We have come to understand that text is more than just a medium or a container. Text contains, expresses and transfers languages and all that the latter entail. To draw on Seymour Papert’s “object-to-think-with”, we may think and, by extension, experience with texts. But text is also organized and shaped by language that embodies our experiences, thoughts, personalities and the like. Hans-Georg Gadamer took us as far as to acknowledge and accept that we are in the world by being in language. Weaving, constructing, writing, speaking, painting or otherwise producing a text takes us to a kind of interface or a shared boundary between our minds and whatever it is we perceive as reality. Our minds also connect through that interface. When Rainer Maria Rilke ran out of words, he turned to translating the poetry of Louise Labé, the enigmatic French poetess of the 16th c. Rilke reinvented himself as a poet through his intimate conversation across the time. If we take Gadamer’s idea even further to entertain the idea that we are in the world by being in translation, text becomes the world in the endless making.

The agency of text is close to that of living organisms. It is capable of invading our minds and rewriting the DNA of cultures. Due to its qualities of being translatable and possible to be transmediated, our ideas travel wide and far regardless of the boundaries that we imagine or experience on our way. The textual ability to transcend and circumvent those boundaries by translation, allusion or metaphor is in particular existentially vital in the contexts tightly controlled by political or economic censorship and various ideologies.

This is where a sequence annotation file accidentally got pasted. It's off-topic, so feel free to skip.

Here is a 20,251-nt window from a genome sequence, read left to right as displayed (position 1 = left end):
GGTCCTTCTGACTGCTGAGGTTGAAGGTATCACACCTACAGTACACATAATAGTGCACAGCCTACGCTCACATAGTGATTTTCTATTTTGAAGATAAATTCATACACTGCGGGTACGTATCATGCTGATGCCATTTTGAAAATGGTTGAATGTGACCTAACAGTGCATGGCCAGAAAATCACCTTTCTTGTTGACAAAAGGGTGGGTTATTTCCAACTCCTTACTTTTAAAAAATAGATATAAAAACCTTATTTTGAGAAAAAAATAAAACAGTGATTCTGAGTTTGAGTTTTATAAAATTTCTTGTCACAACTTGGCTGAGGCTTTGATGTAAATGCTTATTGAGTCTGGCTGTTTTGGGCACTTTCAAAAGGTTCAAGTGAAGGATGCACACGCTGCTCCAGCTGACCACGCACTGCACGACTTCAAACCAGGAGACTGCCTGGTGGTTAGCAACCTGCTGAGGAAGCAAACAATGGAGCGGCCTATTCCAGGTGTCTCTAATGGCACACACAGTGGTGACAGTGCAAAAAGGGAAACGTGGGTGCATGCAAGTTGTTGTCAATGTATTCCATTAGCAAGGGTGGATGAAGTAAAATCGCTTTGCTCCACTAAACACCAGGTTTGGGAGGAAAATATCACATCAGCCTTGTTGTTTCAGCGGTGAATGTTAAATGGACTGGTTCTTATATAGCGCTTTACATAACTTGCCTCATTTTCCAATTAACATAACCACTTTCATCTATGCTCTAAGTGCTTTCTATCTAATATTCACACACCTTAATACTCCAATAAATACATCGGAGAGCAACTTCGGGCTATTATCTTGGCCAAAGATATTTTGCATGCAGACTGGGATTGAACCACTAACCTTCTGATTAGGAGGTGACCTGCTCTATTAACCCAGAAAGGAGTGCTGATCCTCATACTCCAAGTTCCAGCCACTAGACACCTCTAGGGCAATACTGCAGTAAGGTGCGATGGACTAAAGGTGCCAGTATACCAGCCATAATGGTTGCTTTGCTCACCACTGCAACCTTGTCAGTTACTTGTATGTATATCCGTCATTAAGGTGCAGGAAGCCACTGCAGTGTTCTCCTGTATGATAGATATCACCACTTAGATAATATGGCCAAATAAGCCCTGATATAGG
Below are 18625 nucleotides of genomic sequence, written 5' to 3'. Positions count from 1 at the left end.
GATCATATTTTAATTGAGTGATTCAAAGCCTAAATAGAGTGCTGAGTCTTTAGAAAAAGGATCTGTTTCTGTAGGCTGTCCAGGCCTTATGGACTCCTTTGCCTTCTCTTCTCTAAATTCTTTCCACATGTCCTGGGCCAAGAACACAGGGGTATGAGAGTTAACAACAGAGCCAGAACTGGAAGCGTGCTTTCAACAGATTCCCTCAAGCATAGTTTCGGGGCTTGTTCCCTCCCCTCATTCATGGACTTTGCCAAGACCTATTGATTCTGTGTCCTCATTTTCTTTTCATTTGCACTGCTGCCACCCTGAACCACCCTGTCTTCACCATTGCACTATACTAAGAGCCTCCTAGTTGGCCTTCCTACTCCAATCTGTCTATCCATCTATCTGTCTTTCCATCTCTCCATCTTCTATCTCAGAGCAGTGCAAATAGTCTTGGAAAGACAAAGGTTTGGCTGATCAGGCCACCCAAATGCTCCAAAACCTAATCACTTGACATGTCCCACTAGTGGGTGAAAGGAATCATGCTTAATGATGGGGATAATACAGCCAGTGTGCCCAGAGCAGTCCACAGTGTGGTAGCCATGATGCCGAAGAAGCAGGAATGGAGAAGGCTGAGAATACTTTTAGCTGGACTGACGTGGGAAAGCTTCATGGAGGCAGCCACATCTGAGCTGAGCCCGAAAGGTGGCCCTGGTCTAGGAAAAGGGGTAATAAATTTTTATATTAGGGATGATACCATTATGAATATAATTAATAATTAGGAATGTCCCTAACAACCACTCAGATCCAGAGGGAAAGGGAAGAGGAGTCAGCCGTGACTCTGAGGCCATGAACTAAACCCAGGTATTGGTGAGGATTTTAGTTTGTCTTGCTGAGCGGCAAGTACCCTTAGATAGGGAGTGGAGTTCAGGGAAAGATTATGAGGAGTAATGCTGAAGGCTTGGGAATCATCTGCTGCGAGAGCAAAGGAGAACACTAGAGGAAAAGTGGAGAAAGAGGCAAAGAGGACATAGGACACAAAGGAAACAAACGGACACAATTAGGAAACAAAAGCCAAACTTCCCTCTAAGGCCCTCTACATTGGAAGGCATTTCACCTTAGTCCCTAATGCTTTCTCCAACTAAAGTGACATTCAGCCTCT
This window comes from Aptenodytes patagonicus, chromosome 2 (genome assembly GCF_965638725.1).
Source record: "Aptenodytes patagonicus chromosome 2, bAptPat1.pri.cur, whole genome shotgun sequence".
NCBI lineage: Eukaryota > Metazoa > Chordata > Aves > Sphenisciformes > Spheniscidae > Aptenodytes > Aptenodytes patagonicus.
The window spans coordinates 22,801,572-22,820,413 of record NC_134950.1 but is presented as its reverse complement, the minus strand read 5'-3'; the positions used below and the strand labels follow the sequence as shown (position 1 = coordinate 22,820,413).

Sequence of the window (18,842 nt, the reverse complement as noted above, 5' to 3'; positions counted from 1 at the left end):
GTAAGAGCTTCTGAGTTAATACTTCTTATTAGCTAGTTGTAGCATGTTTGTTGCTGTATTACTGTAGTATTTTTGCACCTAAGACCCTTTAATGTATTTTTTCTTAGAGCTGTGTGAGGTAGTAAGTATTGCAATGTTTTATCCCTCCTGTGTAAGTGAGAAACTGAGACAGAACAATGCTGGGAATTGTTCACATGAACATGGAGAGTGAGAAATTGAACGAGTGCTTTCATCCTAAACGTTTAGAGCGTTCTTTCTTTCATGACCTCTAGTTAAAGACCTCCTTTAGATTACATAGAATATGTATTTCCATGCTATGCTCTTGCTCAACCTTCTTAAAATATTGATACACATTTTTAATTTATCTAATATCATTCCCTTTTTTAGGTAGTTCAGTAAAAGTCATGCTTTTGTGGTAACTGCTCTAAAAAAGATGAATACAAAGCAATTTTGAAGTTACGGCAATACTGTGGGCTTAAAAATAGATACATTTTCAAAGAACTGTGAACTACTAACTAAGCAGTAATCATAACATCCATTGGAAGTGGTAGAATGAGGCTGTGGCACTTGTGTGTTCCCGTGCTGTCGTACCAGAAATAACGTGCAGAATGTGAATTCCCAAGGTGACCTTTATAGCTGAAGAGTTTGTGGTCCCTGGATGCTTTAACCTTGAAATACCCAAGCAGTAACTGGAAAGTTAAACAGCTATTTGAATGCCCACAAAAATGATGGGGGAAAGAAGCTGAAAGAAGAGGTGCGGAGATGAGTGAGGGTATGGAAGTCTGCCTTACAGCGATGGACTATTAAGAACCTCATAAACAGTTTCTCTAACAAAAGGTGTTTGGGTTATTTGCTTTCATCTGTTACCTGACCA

Yet the practice of translation comes with a bag of problems such as untranslatability. The near impossibility of making interdisciplinary research is akin to the issue of linguistic untranslatability. Something is lost and something is always gained in our search for answers across disciplines. Hence phenomenological reflections on the challenges of researching text or using text in research across disciplines are in particular welcome in this issue. We also encourage contributors to explore various aspects of how what we learn about text can help us interrogate our condition of living, making knowledge and creating in the digital world. And in return, we ask how the condition and state of digitality shapes and advances the ways we envisage and use texts. How is text instrumental in influencing human minds and cultures? And how is this instrumentality mimicked and transformed by the digital context? How does textuality translate into digitality? And the other way round, how does the digital become a narrative force and even an entity? How does the rhetoric of text frames digital transmediation; and what forms of textuality, rhetoric and semiotic ontologies emerge through digital transmediation?